my father's barn
Gingerly, she climbs to
where the wood has weathered, and
the latch, is rusted and black.
Gone from brown, it
eases away. Light pierces
the darkness, through every crack
and knot hole, she climbs
to warmth and wades,
through hay, past steamer
trunks and packing
The garden yields thick bottle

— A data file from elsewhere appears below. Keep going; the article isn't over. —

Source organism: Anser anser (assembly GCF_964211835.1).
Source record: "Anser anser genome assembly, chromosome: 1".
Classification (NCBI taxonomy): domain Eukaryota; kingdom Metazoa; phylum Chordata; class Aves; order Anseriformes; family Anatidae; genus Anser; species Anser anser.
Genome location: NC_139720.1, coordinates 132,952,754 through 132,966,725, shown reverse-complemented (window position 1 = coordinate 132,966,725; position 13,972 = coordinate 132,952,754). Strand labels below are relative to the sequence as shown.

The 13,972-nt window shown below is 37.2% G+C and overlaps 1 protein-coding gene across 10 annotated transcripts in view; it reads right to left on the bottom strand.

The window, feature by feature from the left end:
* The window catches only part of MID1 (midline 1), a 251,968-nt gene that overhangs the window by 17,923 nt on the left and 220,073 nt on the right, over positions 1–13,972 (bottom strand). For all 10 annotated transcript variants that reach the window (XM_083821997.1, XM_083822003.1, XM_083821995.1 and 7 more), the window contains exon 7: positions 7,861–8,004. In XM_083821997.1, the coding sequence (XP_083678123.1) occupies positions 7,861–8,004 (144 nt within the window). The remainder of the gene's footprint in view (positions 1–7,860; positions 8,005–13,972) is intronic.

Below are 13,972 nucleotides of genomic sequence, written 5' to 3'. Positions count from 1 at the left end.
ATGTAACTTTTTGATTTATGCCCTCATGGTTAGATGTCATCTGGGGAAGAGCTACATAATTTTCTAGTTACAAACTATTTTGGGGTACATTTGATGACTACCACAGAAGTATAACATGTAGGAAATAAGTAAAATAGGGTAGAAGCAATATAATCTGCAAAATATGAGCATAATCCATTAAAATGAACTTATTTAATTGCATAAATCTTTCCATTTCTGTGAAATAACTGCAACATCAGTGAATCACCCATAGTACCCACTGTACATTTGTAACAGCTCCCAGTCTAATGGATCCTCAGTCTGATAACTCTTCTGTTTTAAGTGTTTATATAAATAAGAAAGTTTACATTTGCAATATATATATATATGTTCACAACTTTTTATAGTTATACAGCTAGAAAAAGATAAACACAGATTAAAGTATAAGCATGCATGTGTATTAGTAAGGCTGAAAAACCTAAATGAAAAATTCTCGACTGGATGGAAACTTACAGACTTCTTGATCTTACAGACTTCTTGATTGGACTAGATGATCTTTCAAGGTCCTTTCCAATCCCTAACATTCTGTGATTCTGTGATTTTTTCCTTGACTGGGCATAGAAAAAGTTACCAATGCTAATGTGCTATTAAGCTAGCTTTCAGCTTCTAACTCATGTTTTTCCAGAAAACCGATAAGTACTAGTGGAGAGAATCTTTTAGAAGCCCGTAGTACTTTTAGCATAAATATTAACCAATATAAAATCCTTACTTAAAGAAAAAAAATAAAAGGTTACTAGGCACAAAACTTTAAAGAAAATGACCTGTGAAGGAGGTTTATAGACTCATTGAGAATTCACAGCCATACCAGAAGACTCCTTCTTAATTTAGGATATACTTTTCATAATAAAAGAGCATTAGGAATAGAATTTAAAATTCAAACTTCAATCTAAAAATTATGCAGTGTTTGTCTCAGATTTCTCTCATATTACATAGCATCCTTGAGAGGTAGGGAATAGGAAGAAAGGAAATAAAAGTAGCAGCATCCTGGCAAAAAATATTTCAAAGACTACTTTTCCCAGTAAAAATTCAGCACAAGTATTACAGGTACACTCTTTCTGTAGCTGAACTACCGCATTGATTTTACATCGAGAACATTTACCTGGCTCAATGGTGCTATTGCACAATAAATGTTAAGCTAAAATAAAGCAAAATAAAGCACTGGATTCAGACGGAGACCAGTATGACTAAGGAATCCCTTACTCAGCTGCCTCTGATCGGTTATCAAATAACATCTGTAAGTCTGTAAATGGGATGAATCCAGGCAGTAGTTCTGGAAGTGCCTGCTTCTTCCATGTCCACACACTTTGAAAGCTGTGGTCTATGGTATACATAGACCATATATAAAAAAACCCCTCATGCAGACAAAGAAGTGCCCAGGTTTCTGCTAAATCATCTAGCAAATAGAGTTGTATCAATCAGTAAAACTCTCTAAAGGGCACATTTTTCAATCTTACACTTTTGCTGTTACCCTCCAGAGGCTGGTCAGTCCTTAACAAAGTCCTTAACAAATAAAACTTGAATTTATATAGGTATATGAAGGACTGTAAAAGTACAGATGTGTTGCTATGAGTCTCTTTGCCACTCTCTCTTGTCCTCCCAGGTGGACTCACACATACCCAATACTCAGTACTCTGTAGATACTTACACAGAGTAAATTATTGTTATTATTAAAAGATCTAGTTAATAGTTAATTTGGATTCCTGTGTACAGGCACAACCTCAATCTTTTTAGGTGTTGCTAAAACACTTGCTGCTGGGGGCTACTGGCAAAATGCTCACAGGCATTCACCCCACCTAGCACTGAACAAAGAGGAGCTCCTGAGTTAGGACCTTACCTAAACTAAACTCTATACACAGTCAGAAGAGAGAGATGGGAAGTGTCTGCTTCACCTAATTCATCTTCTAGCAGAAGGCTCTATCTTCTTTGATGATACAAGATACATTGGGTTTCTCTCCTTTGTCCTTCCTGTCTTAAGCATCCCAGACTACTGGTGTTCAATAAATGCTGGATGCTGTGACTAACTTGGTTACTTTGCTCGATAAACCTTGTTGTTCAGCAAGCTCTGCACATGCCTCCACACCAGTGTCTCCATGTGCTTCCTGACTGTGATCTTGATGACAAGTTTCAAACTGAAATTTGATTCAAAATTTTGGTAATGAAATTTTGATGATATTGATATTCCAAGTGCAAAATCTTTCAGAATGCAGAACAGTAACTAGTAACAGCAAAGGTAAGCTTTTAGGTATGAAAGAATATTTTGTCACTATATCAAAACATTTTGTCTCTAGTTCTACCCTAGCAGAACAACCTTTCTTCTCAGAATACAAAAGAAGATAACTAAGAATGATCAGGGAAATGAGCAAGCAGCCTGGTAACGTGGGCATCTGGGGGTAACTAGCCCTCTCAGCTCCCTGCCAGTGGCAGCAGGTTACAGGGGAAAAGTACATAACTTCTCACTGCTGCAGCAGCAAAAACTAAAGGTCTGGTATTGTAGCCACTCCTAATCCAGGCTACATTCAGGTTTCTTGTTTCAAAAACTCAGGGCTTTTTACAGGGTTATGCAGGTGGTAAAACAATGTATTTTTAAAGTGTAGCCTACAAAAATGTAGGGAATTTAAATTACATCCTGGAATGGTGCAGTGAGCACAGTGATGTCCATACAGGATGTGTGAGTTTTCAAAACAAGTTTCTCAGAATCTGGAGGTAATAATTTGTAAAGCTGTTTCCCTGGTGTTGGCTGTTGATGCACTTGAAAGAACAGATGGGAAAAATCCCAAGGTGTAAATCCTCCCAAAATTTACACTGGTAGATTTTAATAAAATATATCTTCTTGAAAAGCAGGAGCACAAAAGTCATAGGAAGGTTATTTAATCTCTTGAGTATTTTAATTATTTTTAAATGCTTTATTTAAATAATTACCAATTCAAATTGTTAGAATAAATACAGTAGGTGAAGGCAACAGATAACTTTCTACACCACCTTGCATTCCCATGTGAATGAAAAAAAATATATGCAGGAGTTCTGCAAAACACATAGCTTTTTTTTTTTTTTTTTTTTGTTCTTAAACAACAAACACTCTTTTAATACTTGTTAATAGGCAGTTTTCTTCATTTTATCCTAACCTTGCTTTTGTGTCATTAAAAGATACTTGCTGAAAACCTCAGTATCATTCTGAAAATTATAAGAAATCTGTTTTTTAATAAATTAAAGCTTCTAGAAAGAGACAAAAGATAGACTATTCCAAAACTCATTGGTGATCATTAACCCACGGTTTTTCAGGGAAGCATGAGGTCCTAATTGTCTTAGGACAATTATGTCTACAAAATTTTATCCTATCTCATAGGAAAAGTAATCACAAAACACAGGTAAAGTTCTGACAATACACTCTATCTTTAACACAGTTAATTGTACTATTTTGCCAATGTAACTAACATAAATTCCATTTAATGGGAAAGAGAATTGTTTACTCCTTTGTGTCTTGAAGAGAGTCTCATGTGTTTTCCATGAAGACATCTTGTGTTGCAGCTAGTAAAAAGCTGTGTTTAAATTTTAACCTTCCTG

rims, stirrups, a buckle, a bit
of old leather. Egyptian onions'
purple plumes, line the fence.
Chocolate mint, overgrown,
and rudbeckia sprouts
nasturtium's winding tendrils,
Hay, golden, like a Vermeer, swirls
and turbulent spikes, make flat long
pleats of similar lengths, braided and
golden, catching the sun.